Lenore met my father, Hank Leines (who also graduated in three years), at Lewis and Clark, and the two were married after graduation. “Hank was very supportive of my singing. He would work two jobs and still take care of the children when I had rehearsals and performances. I was very lucky.” Life after college was very busy for Mom. “I never remember auditioning for anything… but I was performing all the time… Magnolia in Showboat, Mitzi in Blossom Time, Yum-Yum in The Mikado… Despina in Cosi Fan Tutte. Never got paid for it, but lots of sold out performances in downtown Portland. Those were fun memories.”
Balancing a new marriage, caring for five children all under the age seven, and the pressures of performing long-running shows must have been challenging for this young singer. “I just did it. Hank helped me tremendously. I worked hard and I learned to bake a lot of casseroles.” She laughed. I asked if she ever was nervous when performing. “Yes, of course, I was very nervous when I performed. I took the productions very seriously and felt a huge responsibility to not let anyone down. Cast members would chat and take nips from their flasks…I would never talk to anyone, as far as drinking? Never!”
The New Home
When Dad’s work transferred him to Medford, Mom and their five children left their Portland home and traveled down I-5 to the Rogue Valley, their new home. Any person, especially an artist, knows how challenging it can be to relocate to a new town. After years of being the go-to-gal for every production, to be an unknown in new town must have felt strange. But dwelling on obstacles was not Mom’s style, and while no roles were added to her resume during these years, she left quite an extensive legacy the Southern Oregon political and culture scene.
Mom joined the Medford Republican Women’s chapter, volunteered for Tutor Guild at the Oregon Shakespeare Festival, was a board member Rogue Valley Symphony, worked alongside the founder of the Rogue Opera, and was a founding member of the Britt Music Festival in historic Jacksonville. She worked as an organist and soloist for funerals and weddings, started teaching voice and, as her network grew, she was asked to sing for more banquets and award ceremonies. She performed for President Ford and President Reagan during their visits to Oregon.
But soon after I was born she stopped singing. “Why?” I asked. She answered, “I was older, gained weight. I let my vanity get in the way of my soloist work. Plus, I was no longer the age to play the ingénue. What would I sing? Can’t really sing ‘I feel pretty’ when you don’t.” She shrugged. “So, I decided to dedicate myself entirely to sales and volunteer work.” The transition to a mature soprano is not an easy one. Many soubrettes and coloratura sopranos lose their identity when their age and voice type makes it harder for them to be cast as the blushing leading lady. Mom did what she always had done, relaxed, had fun, and focused on new audiences to help.
In 1972, while Mom was working, volunteering, and raising five children ages 12 -18, I was born. I am positive I was not planned, but Mom never referred to me as a mistake or an accident… rather endearingly called me her “bonus” – kind of like extra nuts on an ice cream sundae or the prize in a happy meal. And my bonus birth story goes something like this… “Your father dropped me off at the emergency room door… and you were born before he could park the car.” This pace was indicative of my mother’s life and, even with a new-born in tow, she never slowed down. It is only now in her 80’s that her tempo has gone from allegro to largo. And it is only now, as I edge to my 42nd birthday, that I am beginning to see her hopes, dreams, and sacrifices with a new backdrop.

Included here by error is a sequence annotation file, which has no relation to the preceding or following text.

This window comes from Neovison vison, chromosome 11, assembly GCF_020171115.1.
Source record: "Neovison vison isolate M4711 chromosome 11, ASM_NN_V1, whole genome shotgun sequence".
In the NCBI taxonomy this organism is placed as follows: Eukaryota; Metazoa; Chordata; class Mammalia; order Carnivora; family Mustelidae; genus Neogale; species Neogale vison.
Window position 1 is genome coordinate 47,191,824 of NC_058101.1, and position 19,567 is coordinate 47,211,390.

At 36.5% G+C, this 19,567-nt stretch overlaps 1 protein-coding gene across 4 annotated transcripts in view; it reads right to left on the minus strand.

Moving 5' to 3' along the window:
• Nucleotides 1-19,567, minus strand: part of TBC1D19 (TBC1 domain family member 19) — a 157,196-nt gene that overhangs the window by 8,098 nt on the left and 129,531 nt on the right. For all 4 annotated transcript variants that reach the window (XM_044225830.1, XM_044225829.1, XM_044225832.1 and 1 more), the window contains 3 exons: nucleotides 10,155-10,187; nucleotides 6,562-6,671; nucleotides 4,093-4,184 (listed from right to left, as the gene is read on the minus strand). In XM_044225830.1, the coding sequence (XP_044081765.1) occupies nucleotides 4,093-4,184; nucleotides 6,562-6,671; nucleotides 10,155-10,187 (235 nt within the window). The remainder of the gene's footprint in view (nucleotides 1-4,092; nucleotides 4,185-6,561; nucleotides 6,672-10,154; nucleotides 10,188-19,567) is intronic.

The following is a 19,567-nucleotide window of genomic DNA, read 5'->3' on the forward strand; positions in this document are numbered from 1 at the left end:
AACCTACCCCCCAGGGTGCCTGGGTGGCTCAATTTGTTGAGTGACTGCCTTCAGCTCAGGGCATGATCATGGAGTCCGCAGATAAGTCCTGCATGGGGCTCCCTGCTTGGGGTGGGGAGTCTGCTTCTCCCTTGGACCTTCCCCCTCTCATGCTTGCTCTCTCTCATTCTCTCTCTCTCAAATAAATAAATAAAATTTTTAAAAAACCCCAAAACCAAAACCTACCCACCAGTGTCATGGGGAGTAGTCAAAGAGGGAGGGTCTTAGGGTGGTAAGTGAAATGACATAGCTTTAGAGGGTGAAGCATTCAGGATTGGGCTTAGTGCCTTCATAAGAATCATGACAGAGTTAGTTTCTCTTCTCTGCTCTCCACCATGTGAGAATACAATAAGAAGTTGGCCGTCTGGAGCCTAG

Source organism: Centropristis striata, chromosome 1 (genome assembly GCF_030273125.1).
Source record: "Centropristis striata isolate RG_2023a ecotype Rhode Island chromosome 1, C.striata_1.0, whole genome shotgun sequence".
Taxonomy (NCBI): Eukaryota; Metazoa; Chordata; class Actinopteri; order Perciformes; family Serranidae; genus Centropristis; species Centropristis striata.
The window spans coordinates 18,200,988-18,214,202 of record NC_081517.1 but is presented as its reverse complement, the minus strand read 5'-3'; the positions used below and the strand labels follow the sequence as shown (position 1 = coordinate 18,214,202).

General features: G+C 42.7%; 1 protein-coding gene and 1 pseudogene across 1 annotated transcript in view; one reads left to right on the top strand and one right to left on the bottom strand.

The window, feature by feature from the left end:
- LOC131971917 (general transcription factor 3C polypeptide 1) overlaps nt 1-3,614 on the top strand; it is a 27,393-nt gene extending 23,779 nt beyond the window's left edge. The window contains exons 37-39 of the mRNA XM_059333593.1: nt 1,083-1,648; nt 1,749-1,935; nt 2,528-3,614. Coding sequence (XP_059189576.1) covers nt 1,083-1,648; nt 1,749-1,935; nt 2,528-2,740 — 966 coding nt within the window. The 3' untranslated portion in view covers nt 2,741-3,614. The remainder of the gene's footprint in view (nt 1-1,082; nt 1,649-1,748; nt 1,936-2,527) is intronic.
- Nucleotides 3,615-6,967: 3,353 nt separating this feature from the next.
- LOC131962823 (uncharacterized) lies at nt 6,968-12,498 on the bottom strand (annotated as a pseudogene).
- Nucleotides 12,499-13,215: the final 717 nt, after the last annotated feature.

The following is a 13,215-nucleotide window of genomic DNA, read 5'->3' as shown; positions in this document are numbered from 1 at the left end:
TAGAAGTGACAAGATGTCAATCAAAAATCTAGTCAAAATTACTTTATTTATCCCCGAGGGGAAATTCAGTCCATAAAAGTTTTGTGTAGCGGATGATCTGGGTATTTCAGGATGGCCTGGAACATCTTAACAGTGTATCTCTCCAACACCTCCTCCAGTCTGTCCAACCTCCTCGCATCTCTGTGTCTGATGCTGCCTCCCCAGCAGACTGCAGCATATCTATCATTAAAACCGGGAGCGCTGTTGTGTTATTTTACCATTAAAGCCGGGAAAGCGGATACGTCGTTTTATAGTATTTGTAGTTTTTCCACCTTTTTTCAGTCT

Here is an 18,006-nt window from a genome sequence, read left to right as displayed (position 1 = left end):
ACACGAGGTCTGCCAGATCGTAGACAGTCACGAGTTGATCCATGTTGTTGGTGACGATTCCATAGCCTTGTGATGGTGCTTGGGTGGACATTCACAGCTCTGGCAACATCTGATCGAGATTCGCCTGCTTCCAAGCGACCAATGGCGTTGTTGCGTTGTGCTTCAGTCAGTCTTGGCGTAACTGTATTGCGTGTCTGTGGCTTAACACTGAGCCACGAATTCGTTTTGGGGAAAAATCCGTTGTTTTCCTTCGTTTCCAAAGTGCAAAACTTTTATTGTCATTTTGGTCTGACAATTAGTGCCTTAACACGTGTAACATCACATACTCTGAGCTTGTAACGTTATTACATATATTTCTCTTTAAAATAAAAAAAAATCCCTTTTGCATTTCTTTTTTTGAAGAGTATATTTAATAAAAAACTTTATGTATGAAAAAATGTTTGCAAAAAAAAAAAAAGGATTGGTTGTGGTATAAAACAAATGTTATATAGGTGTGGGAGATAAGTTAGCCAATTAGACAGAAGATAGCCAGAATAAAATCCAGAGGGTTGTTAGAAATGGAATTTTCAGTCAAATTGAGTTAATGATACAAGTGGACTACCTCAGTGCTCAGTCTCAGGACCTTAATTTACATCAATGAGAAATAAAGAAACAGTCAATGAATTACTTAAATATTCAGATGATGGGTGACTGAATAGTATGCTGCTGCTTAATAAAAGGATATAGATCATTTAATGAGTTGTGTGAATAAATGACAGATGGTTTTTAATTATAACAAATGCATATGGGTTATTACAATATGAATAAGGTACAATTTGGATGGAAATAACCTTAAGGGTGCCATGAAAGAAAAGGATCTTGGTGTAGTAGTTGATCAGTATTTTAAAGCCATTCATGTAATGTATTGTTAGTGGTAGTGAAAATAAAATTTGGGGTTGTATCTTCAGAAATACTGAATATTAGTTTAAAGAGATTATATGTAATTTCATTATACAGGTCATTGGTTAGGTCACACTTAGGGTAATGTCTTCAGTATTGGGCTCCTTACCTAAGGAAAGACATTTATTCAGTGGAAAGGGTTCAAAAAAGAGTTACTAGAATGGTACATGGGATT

Gazing again at her Blossom Time photo, I am transported to that moment in time. Seeing and hearing her beautiful soprano voice singing “Song of Love,” holding the hand of her leading man as they glided across the stage in heavy make-up and her petite costume. I feel the warmth of the spotlight on her face and the comfort of the orchestra below her. I sense her joy as she received applause and after-show hugs. This young singer, my mother… what a journey it must have been with music accompanying her every step.
The phone rings and she rushes to answer, engaging in another conversation this time as the Providence Hospital Guild Bake-Sale coordinator. She laughs and speaks well wishes to the person on the other end while opening her brimming 2013 calendar book.
Mom has played many roles in her life… some more glamorous than others. Today, she fills her days working as a salesperson and volunteer, enjoying time as mother, Grandmother to 22, and great grandmother to 25…. the newest addition; Lilianne, born two days ago in Montana. Mom still supports many arts organizations and is always on the lookout to recruit a new Republican. Last month, Mom sang the Lord’s Prayer for a friend’s funeral. A beautiful testament of how she continues to share the music she has always loved while bringing happiness to others.
Mom’s advice to me?
“Always keep performing, and practice… everyday! And… relax and have fun.” She winks.
Thanks, Mom. I will.
So, I am curious…. who inspired your passion?
And what do you remember most about them?
Share this with your friends and talk about the roots of your passion 🙂
Have a beautiful day and always Rejoice In Your Voice™!
Love ~ Tricia xoxoxox